This study supports the feasibility of engaging depressed women in an exercise intervention for smoking cessation. Despite study demands (e.g., numerous assessments including treadmill test, time-intensive clinical interviews, weekly meetings, and multiple behavior changes including use of nicotine patch and exercise) and the additional challenges of study participation while depressed, 65% of participants completed the 10 weeks of treatment (20 of 30 health education participants; 19 of 30 exercise counseling participants). This intervention adherence rate approximates that of studies examining exercise intervention session participation in nondepressed populations (e.g., 72.1% of smoking cessation sessions and 70.5% of weekly onsite supervised exercise sessions; Marcus et al., 2005
). Our participant adherence to treatment rate is fairly impressive given that participants enrolled in this study were quite depressed, with depression scores in the range of clinical depression, and most receiving active treatment (medication and/or therapy) for their depression. Previous research has shown that adherence to health behavior is affected by depression (Wing et al., 2002
) and that higher depression scores are associated with lower self-efficacy for exercise and more tendency to get off track and feel like a failure (Vickers, Nies, Patten, Dierkhising, & Smith, 2006
). Despite the additional challenges of behavior change for depressed people, exercise counseling participants in this study were able to increase significantly their exercise frequency and exercise stage of change while attempting to quit smoking.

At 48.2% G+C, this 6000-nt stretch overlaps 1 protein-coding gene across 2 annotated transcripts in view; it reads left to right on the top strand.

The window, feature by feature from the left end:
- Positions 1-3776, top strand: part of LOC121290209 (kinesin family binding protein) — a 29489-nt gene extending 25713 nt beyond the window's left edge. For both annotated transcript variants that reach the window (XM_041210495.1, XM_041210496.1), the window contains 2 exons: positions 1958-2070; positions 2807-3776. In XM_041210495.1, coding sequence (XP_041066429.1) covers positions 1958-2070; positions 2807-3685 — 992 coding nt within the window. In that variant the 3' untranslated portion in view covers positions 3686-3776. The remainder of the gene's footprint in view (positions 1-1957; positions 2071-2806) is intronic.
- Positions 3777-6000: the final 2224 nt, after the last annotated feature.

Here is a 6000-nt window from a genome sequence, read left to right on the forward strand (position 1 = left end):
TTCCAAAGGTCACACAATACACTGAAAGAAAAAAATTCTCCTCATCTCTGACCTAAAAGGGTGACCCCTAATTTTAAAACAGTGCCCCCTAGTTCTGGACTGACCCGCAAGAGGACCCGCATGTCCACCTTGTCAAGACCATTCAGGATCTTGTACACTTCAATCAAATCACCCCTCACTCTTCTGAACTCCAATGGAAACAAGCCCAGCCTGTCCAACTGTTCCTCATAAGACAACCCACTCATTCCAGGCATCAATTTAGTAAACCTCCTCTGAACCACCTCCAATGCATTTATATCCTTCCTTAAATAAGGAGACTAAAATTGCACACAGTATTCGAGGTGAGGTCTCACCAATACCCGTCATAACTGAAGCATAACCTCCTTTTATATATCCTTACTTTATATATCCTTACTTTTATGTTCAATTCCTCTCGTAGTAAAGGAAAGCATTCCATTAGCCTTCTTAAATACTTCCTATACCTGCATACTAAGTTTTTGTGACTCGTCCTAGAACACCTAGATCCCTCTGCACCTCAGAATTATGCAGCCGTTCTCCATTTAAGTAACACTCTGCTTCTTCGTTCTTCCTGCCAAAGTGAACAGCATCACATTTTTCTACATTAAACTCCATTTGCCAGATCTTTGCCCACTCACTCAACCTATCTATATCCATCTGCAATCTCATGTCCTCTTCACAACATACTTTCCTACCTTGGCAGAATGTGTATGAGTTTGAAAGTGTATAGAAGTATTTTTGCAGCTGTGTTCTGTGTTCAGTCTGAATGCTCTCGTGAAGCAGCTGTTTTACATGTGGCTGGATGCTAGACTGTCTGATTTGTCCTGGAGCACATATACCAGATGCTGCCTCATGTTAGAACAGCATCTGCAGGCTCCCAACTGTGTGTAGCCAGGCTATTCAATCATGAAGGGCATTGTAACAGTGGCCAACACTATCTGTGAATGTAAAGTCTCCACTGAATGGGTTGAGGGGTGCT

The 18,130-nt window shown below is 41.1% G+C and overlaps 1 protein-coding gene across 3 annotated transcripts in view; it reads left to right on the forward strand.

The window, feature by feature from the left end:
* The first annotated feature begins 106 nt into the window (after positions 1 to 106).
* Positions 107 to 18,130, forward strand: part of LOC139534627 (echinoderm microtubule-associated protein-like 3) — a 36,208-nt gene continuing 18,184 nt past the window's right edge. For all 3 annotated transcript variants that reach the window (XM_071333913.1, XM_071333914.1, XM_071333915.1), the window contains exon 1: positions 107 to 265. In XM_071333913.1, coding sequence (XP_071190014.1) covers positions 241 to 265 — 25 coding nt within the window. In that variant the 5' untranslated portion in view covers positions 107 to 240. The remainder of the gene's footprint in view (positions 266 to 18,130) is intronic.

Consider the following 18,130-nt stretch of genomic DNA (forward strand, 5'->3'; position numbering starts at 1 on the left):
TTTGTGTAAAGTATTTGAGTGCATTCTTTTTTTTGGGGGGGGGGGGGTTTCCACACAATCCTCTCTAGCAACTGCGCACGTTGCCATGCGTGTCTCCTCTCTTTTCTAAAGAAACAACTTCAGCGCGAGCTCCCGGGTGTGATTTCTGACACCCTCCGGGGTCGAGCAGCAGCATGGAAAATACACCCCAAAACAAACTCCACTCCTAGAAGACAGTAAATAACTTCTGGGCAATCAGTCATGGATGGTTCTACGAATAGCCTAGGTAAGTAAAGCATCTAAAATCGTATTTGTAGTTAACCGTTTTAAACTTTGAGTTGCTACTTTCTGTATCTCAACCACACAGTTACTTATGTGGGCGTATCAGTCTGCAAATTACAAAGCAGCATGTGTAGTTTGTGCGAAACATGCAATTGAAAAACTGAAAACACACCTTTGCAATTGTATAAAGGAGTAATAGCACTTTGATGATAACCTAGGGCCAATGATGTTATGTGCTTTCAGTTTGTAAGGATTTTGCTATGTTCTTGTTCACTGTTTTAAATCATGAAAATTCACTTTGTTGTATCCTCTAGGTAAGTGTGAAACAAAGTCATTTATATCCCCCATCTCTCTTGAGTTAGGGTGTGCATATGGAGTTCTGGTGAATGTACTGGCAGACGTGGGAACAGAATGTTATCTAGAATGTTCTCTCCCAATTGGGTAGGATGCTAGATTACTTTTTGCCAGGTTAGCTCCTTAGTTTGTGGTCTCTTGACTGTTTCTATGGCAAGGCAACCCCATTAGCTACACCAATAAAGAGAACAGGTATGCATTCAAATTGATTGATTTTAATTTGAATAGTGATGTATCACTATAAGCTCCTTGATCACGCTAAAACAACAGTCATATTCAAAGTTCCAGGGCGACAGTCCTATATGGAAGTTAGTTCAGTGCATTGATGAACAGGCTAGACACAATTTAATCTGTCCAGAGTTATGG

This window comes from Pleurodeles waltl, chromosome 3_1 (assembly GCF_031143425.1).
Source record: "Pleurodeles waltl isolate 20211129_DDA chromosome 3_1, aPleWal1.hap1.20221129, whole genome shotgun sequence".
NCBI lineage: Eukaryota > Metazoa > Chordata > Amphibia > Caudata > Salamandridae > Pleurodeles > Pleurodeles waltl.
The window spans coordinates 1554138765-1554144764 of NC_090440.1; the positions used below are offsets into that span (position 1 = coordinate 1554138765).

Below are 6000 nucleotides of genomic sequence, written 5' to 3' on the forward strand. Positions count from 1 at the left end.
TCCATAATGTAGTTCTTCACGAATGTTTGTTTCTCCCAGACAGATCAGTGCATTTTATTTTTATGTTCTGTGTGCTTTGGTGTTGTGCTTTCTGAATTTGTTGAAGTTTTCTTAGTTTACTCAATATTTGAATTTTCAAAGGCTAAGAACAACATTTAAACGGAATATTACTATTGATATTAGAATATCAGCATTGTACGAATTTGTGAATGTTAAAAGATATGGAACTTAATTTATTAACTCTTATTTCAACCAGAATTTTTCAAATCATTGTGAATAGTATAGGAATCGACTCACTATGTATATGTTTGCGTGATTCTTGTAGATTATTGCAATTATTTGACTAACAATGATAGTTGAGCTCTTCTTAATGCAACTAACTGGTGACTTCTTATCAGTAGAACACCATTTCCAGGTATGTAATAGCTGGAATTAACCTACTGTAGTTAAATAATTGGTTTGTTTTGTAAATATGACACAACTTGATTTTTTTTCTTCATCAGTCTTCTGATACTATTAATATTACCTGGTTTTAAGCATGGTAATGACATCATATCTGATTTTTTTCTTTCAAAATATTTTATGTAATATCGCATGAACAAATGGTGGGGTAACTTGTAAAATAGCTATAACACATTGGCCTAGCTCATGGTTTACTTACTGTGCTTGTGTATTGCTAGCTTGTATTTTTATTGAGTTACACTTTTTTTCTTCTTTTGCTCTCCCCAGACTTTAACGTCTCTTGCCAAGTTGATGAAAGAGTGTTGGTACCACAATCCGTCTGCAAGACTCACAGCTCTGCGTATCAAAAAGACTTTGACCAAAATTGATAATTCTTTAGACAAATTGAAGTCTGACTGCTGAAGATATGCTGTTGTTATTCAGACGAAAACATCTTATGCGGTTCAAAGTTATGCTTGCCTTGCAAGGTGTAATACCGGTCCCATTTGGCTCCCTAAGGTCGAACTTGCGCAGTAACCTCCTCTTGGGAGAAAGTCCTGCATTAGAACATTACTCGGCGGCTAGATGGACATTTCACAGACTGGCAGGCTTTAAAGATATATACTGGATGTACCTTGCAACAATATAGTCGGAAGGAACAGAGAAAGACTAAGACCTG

The exercise intervention was not associated with improved smoking abstinence rates compared with the contact control condition. The smoking abstinence rate at follow-up was low (7% using intention-to-treat analysis with 48% missing data), despite the fact that the participants had received a state-of-the-art treatment for smoking cessation (pharmacotherapy + behavioral counseling) (Fiore et al., 2008
). However, results of a recent meta-analysis of controlled nicotine patch trials indicated that the rates of quitting smoking due to nicotine patch versus placebo are lower in women than in men (Perkins & Scott, 2008
). Thus, future studies may benefit from supplementing nicotine patch treatment or using an alternative smoking cessation medication. Further, Ussher et al. (2003)
found that an exercise counseling intervention similar to that used in the present study did not increase rates of smoking cessation compared with a control condition, and it was concluded that the exercise counseling did not increase levels of physical activity sufficiently. A higher intensity of exercise may have improved the smoking abstinence rates. Marcus et al. (1999
) previously found that vigorous intensity but not moderate intensity exercise was superior to a health education contact control condition for treating smokers. Further, lower rates of exercise adherence were found for moderate intensity than for vigorous intensity exercise. In the vigorous intensity trial, participants completed a majority of their exercise at a supervised gym-based setting, whereas in the moderate intensity trial, the majority of exercise was completed at home. Further research is needed to evaluate the efficacy of vigorous intensity versus moderate intensity exercise and gym versus home-based exercise formats for depressed women attempting smoking cessation.